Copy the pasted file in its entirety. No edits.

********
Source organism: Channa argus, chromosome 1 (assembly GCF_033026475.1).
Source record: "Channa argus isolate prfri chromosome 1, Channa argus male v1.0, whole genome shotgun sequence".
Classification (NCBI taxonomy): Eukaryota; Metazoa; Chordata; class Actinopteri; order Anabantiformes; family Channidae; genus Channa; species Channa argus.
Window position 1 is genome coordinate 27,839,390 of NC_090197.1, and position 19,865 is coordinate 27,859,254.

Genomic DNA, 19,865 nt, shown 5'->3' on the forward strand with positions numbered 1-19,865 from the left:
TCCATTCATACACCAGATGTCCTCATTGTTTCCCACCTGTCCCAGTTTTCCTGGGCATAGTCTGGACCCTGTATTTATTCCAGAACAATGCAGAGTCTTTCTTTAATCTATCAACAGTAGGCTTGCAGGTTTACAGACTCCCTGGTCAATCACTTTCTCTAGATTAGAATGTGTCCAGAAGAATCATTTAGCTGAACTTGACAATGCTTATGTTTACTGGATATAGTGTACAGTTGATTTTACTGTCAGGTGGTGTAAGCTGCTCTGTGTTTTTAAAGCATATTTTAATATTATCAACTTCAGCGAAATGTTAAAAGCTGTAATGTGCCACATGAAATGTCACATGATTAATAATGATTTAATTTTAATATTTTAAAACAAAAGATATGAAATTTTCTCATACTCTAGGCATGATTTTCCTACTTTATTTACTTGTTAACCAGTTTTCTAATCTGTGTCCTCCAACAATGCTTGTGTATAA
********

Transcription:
Source organism: Channa argus, chromosome 1 (assembly GCF_033026475.1).
Source record: "Channa argus isolate prfri chromosome 1, Channa argus male v1.0, whole genome shotgun sequence".
Classification (NCBI taxonomy): Eukaryota; Metazoa; Chordata; class Actinopteri; order Anabantiformes; family Channidae; genus Channa; species Channa argus.
Window position 1 is genome coordinate 27,839,390 of NC_090197.1, and position 19,865 is coordinate 27,859,254.

Genomic DNA, 19,865 nt, shown 5'->3' on the forward strand with positions numbered 1-19,865 from the left:
TCCATTCATACACCAGATGTCCTCATTGTTTCCCACCTGTCCCAGTTTTCCTGGGCATAGTCTGGACCCTGTATTTATTCCAGAACAATGCAGAGTCTTTCTTTAATCTATCAACAGTAGGCTTGCAGGTTTACAGACTCCCTGGTCAATCACTTTCTCTAGATTAGAATGTGTCCAGAAGAATCATTTAGCTGAACTTGACAATGCTTATGTTTACTGGATATAGTGTACAGTTGATTTTACTGTCAGGTGGTGTAAGCTGCTCTGTGTTTTTAAAGCATATTTTAATATTATCAACTTCAGCGAAATGTTAAAAGCTGTAATGTGCCACATGAAATGTCACATGATTAATAATGATTTAATTTTAATATTTTAAAACAAAAGATATGAAATTTTCTCATACTCTAGGCATGATTTTCCTACTTTATTTACTTGTTAACCAGTTTTCTAATCTGTGTCCTCCAACAATGCTTGTGTATAA